I assume by “validation” you mean “well-formedness” — UFP does no DTD or schema validation of any format.

On the subject of well-formedness, I was eventually convinced by interested parties (hi Tim!) that well-formedness is a concern of the parser.  Some applications built on UFP may wish to reject feeds that are not well-formed.  To support such masochistic party-poopers, the bozo bit was born and has been meticulously maintained ever since.

However, in the process of adding support for the bozo bit in UFP 3.0, I inadvertently stumbled into a rat’s nest of character encoding issues centering around RFC 3023.  Briefly: in order to maximize the irony inherent in a feed parser that is simultaneously the world’s most ultraliberal and the world’s most draconian, UFP supports RFC 3023, which specifies the precedence rules for determining the character encoding of an XML document served over HTTP (which would be, like, all of them, at least as far as syndicated feeds are concerned).  Some people (hi Tim!) feel that an XML document is a self-contained bag of bits that specifies its own character encoding, regardless of the enclosing transport.  To support such delusional thinking — which, by the way, has always been completely and utterly unsupported by the XML specification that said people co-authored, and is now in fact explicitly contradicted by the latest version of said specification — I have classified three of the exceptions captured in the bozo_exception field — namely CharacterEncodingOverride, CharacterEncodingUnknown, and NonXMLContentType — as subclasses of an abstract exception class named, appropriately enough, ThingsNobodyCaresAboutButMe.

These were my design goals.  Yours may be different.

Posted by Mark at

Some applications built on UFP may wish to reject feeds that are not well-formed.

Others may simply want to display a visual indicator, like iCab does.

Posted by Sam Ruby at

I assume by “validation” you mean “well-formedness” — UFP does no DTD or schema validation of any format.

Yeah, that’s what I meant.

Others may simply want to display a visual indicator, like iCab does.

True, though in general I’d contend that nothing user-facing should be displaying stuff like that, unless the intended audience are developers.  And if you need that functionality, I’d suggest using a validator designed specific for the purpose.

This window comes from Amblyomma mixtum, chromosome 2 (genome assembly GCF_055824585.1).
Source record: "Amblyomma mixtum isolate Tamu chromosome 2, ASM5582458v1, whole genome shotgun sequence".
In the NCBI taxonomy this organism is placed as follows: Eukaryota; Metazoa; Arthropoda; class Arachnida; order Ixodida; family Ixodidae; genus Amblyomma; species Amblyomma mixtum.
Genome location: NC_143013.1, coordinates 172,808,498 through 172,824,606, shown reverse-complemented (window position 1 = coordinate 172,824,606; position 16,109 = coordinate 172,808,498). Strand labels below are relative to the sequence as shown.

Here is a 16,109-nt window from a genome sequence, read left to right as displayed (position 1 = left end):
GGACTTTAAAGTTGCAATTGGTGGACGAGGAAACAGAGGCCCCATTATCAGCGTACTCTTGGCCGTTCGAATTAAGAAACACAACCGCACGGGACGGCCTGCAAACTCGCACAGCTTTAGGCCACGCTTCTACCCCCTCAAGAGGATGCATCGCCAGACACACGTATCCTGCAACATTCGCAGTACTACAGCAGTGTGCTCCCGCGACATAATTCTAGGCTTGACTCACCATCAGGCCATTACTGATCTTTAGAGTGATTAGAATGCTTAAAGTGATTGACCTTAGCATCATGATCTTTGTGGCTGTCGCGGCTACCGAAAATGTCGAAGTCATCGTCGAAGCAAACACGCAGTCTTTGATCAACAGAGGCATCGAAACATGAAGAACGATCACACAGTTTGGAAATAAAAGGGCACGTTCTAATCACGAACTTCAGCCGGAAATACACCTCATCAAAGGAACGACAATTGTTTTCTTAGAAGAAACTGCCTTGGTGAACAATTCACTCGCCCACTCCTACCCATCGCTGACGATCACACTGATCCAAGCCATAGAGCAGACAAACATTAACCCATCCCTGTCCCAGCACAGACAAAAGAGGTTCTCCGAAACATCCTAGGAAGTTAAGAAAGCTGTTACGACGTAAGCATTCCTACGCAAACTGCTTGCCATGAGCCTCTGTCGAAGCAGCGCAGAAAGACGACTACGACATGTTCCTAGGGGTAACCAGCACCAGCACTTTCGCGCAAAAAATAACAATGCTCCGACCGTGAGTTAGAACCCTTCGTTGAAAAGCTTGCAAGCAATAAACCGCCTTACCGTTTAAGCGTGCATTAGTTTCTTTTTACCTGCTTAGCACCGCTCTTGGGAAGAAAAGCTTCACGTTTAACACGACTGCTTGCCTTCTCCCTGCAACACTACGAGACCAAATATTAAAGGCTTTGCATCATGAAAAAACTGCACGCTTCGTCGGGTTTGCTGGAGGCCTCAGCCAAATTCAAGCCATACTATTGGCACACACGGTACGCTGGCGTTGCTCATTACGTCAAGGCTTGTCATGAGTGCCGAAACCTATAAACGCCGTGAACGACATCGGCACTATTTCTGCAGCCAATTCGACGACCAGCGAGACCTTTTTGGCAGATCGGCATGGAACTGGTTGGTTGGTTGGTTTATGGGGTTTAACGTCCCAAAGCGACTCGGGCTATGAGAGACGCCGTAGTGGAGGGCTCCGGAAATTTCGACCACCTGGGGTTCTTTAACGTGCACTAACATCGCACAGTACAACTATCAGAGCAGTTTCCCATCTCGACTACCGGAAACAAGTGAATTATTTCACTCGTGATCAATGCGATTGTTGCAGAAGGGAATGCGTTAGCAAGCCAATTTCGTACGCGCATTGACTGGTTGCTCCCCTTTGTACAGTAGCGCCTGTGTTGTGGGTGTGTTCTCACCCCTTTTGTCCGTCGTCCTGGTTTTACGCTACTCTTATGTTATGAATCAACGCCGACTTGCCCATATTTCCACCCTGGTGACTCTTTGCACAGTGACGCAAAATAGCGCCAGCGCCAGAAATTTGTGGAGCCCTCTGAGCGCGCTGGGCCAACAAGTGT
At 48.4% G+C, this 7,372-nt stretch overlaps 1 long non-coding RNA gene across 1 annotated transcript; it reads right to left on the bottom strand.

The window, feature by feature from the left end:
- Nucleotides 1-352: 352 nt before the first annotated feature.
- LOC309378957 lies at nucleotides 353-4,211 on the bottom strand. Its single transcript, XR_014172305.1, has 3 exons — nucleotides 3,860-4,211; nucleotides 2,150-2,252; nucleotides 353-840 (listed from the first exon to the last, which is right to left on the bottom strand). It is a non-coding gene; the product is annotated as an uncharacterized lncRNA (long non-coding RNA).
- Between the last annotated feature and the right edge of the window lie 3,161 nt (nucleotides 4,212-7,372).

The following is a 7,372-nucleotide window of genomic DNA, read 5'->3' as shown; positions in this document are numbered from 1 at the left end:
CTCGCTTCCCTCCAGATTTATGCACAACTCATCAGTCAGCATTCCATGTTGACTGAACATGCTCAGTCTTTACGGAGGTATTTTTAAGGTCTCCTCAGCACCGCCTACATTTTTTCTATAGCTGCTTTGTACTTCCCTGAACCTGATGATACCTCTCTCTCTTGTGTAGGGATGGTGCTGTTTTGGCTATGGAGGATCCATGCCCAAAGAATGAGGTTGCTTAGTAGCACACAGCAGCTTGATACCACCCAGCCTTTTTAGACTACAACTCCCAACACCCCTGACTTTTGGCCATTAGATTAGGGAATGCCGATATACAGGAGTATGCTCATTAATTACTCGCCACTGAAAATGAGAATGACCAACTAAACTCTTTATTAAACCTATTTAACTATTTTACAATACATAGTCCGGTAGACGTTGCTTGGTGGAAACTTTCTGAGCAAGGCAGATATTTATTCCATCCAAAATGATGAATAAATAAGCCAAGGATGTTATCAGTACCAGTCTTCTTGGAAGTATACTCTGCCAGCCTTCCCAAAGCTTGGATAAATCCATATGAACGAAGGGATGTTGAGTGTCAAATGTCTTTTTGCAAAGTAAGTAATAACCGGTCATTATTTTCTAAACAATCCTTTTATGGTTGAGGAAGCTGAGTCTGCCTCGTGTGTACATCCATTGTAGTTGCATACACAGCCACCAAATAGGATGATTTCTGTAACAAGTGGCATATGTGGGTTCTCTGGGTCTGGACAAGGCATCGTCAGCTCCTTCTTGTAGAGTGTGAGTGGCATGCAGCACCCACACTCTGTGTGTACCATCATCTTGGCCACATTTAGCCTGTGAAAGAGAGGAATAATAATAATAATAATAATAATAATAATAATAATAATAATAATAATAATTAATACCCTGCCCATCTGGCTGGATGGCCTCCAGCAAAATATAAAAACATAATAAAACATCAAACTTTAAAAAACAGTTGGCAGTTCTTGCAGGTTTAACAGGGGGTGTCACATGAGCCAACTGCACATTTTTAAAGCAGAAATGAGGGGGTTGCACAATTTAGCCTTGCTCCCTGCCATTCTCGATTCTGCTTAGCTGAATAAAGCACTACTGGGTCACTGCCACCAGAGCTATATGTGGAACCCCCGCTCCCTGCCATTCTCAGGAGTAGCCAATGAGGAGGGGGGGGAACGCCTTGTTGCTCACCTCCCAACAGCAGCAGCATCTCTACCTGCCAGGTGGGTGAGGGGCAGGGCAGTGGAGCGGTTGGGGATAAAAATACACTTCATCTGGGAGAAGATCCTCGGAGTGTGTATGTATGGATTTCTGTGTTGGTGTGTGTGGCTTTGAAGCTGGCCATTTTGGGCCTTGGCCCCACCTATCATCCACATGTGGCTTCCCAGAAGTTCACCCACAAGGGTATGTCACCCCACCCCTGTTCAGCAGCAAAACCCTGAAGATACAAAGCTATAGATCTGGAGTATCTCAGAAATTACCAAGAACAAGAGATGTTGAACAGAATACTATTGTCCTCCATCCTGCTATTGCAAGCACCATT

(We’ll pretend that there actually is a good Ruby feed validator.)

Posted by Bob Aman at

I also look forward to seeing a Ruby feed parser that supports EBCDIC.

It definitely looks possible.

require 'open-uri'
require 'iconv'

feed = ''
converter ='utf-8', 'ebcdic-cp-be')

puts converter.iconv(open(feed).read)
Posted by Sam Ruby at

Feed Parser: Universal Feed Parser Tests

Inspired by Sam Ruby’s work on applying the Universal Feed Parser tests to the Ruby FeedTools, I’ve spent a little time this afternoon working on testing XML_Feed_Parser with that same test suite. There’s a lot of work to do!...

Excerpt from a work on process at

It definitely looks possible.

Yay for Iconv.  Now that FeedTools 0.2.17 is finished and out there, I should have more time to start working on the encoding issues.

Posted by Bob Aman at

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Atom and Wiki Driven Testing

Its been a long standing todo to port Mark’s FeedParser tests to work against Magpie, possibly with an intermediate representation to allow cross-language testing. (has any work been down on capturing unit tests/acceptance tests in XML?) Sam’s...

Excerpt from Laughing Meme at

Anyways, I’m finally implementing some of the encoding stuffs, but ebcdic seems to be problematic:

converter ='ebcdic-cp-be', 'utf-8')
Errno::EINVAL: Invalid argument - iconv("ebcdic-cp-be", "utf-8")
        from (irb):15:in `initialize'
        from (irb):15:in `new'
        from (irb):15
        from :0
iconv -l | grep "EBCDIC"
=> shows nothing

This is on OS X... any idea why ebcdic wouldn’t show up and/or how I might rectify that situation?

Posted by Bob Aman at

Pirate Testing (Because Only Ninjas Write Unit Tests)

I’ve got a new favorite development technique, “pirate testing”. I’ve used it on 3 recent projects, and it rocks. And while Sam might have meant it literally, I’ve found it perfectly describes the practice of shanghaiing another tool’s test suite...

Excerpt from Laughing Meme at

Magpie Unit tests

Since people were waving tasks around several months ago and I finally got tired of atom feeds showing up incorrectly in Gregarius, I decided to port some of Feedparser tests to Magpie. I created a rudimentary ajax-ified unit testing harness for...

Excerpt from Test Blog at

Sam Ruby: Testing FeedTools Dynamically


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On rFeedParser

This post is huge but I have not the time to make it smaller. I’m so very tired. A Quick Introduction rFeedParser is a RSS/Atom feed parser. It is a translation of Mark Pilgrim’s feedparser from Python to Ruby. It behaves almost exactly...

Excerpt from Something Similar at